PhD candidate on a cell therapy for cornea regeneration at the MERLN Institute for Technology-Inspired Regenerative Medicine, Maastricht University

Updated: 4 months ago
Deadline: today

The cornea – our clear window to the world – undergoes constant renewal and regeneration to maintain a clear, uniform surface. Epithelial cells are continuously shed from the cornea, requiring a steady supply of cells from a small population of limbal stem cells (LSCs), located at the edge of the cornea. In case of minor injury, the inherent regenerative capacity of LSCs can effectively repair the epithelium. Unfortunately, this is not always the case. For example, if the limbus or LSCs are damaged following severe injury or congenital deficiency, the complete or partial loss of LSCs causes intense pain and chronic inflammation, allowing the opaque conjunctiva to grow over the cornea, resulting in blindness in the most severe cases.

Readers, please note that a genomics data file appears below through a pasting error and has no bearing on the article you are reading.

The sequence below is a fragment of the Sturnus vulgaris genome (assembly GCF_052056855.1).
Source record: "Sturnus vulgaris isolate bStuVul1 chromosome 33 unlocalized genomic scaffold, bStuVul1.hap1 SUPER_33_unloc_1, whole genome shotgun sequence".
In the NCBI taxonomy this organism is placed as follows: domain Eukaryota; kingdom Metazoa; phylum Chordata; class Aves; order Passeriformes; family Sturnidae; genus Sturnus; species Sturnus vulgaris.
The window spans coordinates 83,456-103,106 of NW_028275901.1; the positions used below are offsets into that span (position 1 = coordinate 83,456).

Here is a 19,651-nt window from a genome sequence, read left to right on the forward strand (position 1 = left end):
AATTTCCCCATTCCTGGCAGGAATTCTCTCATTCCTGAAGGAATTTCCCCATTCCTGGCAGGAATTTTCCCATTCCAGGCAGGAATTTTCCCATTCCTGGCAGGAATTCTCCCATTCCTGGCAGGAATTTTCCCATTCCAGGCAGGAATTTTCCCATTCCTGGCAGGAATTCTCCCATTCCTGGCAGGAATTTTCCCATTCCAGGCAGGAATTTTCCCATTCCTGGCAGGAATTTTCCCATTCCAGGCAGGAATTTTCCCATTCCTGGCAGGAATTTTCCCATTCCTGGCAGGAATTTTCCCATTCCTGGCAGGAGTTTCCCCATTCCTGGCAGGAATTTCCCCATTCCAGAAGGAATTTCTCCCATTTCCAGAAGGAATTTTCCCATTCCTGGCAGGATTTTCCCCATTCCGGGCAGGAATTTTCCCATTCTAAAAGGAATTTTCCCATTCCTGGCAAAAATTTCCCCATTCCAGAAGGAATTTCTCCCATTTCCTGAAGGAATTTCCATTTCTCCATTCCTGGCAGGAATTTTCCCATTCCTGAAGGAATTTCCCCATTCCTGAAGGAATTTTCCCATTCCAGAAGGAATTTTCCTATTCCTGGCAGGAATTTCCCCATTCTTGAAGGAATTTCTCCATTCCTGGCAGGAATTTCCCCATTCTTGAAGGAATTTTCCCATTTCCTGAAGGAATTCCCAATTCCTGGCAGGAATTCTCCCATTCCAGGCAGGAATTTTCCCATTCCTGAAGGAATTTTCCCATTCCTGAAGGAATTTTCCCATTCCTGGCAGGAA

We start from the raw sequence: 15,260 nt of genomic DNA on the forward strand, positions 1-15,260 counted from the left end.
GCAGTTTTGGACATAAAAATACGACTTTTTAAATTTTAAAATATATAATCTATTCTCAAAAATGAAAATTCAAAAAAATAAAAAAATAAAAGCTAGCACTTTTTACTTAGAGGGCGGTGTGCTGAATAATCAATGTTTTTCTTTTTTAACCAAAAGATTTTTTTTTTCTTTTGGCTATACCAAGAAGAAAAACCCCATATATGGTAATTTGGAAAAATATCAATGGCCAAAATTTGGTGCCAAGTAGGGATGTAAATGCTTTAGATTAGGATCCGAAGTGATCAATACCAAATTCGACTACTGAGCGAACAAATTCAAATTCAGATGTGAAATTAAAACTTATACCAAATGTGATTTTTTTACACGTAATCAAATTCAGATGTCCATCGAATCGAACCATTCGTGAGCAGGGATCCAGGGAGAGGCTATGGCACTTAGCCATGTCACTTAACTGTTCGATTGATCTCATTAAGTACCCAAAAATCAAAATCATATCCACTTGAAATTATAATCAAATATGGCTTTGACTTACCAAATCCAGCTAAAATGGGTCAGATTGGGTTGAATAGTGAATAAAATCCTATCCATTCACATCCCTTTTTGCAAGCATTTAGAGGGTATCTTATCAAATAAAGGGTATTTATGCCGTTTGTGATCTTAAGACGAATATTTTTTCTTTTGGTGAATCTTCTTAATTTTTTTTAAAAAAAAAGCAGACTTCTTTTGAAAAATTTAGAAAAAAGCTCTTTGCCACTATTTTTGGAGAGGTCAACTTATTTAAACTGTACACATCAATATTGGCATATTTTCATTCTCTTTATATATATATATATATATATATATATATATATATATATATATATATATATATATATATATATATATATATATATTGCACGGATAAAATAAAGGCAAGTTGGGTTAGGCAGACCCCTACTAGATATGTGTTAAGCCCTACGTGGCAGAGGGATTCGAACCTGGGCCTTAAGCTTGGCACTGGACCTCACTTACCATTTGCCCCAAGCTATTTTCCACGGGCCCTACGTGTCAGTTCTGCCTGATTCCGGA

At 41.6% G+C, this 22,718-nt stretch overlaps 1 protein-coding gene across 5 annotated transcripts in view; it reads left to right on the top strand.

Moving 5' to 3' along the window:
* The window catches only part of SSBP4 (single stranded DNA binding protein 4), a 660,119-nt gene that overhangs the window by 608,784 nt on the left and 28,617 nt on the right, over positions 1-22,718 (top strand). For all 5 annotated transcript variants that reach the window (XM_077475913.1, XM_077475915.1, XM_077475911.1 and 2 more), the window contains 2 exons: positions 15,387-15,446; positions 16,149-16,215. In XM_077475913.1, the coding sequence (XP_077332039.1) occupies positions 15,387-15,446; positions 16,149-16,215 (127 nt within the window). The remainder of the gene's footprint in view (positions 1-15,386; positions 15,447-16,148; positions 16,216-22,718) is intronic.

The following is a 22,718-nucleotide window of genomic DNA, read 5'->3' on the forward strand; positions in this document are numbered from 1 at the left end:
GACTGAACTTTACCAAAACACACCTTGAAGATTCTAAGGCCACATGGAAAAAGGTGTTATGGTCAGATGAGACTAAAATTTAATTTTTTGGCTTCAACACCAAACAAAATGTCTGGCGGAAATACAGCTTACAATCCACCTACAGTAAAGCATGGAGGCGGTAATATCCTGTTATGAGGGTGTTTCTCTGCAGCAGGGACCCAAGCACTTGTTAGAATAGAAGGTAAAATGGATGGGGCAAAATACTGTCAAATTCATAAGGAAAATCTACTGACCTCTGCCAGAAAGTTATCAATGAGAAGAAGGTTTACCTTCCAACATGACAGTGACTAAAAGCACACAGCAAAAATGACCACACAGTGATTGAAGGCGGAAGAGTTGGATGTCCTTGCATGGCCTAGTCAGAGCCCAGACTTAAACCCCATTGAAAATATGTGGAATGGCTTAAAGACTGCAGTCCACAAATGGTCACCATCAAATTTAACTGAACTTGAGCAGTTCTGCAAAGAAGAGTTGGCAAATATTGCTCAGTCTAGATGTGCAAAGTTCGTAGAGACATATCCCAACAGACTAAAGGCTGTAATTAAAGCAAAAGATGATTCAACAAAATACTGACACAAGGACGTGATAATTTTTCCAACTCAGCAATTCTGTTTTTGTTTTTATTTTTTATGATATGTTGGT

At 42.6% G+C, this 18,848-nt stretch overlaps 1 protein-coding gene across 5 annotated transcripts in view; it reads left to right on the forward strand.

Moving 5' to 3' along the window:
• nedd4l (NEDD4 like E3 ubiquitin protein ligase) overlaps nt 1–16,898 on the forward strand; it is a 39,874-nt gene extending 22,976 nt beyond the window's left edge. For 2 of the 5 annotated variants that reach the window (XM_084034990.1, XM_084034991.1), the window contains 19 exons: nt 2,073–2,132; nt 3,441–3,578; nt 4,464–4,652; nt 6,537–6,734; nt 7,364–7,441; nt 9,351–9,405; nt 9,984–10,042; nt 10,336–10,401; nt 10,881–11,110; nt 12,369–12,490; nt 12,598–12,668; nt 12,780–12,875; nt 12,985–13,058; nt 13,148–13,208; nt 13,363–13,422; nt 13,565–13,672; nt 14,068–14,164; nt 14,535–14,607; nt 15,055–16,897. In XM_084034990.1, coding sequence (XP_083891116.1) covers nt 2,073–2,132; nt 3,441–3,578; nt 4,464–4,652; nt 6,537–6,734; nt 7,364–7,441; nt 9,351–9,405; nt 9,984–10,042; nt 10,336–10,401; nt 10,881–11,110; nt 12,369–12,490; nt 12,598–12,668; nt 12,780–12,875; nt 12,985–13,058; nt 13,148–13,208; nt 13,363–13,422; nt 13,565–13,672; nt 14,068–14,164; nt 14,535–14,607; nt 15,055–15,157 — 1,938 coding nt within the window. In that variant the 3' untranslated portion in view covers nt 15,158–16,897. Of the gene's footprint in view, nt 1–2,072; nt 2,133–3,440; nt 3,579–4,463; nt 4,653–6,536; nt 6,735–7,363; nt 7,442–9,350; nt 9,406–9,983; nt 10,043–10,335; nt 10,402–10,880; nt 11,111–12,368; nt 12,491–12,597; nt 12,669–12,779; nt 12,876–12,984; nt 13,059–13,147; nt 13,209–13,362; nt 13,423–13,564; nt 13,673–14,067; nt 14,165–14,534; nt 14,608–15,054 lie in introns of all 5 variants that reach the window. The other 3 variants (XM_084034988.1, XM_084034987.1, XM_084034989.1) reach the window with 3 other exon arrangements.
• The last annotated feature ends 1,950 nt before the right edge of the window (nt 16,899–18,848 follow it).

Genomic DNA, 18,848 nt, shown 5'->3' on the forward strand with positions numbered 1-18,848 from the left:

Globally, ten million individuals suffer from bilateral visual impairment or blindness due to a corneal pathology. The societal burden is substantial given its impact on employment, quality of life and related caretaking requirements. For both the individual patients and the wider society, there is an urgent need to develop therapies to regenerate the cornea and prevent blindness.

Our team was recently awarded a ZonMw (Netherlands Organisation for Health Research and Development) Open Competition grant to develop a new therapy to regenerate the corneal epithelium based on the transdifferentiation of other epithelial cells from the patient. This project is a collaboration with the laboratory of Dr Jo Zhou (Radboud UMC, Nijmegen), whose team will lead the mapping of the molecular blueprint for transdifferentiation. The successful candidate will work on a strategy to induce and validate successful transdifferentiation to LSC-like cells.

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